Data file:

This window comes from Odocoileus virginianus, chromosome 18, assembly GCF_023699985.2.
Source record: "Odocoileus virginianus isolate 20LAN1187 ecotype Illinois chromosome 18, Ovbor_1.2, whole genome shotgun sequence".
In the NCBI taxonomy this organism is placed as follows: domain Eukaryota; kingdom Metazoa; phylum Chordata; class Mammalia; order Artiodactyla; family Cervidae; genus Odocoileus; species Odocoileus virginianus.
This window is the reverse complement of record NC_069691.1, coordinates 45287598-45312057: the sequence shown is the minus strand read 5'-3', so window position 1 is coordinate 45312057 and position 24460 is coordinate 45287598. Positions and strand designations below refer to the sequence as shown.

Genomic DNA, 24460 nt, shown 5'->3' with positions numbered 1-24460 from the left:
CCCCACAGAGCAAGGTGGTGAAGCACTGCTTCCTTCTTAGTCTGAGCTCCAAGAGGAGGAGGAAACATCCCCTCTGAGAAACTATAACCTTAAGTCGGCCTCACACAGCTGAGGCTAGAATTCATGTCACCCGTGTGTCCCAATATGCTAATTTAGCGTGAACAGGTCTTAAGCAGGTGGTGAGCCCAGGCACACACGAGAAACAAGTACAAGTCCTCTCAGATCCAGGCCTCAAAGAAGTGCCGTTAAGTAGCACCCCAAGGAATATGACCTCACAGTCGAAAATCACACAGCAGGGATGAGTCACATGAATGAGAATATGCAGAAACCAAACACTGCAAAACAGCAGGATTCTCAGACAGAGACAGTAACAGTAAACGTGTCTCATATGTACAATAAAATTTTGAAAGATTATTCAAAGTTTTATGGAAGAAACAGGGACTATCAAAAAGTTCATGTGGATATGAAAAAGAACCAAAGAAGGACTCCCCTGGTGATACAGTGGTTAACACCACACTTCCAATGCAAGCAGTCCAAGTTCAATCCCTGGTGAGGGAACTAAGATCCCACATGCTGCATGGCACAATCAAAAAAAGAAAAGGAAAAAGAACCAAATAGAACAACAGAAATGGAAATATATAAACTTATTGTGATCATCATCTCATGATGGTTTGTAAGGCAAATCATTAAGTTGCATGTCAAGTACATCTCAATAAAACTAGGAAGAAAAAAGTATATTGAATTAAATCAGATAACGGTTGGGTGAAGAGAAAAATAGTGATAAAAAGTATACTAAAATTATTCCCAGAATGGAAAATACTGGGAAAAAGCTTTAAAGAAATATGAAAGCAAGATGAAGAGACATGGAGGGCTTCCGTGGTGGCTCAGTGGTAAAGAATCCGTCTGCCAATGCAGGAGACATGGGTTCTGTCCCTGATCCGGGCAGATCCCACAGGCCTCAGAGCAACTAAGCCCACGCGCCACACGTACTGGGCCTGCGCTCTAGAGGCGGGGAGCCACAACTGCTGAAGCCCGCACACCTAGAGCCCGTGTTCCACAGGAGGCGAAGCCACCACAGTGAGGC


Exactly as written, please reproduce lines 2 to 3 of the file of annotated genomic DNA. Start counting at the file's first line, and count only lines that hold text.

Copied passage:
Source record: "Odocoileus virginianus isolate 20LAN1187 ecotype Illinois chromosome 18, Ovbor_1.2, whole genome shotgun sequence".
In the NCBI taxonomy this organism is placed as follows: domain Eukaryota; kingdom Metazoa; phylum Chordata; class Mammalia; order Artiodactyla; family Cervidae; genus Odocoileus; species Odocoileus virginianus.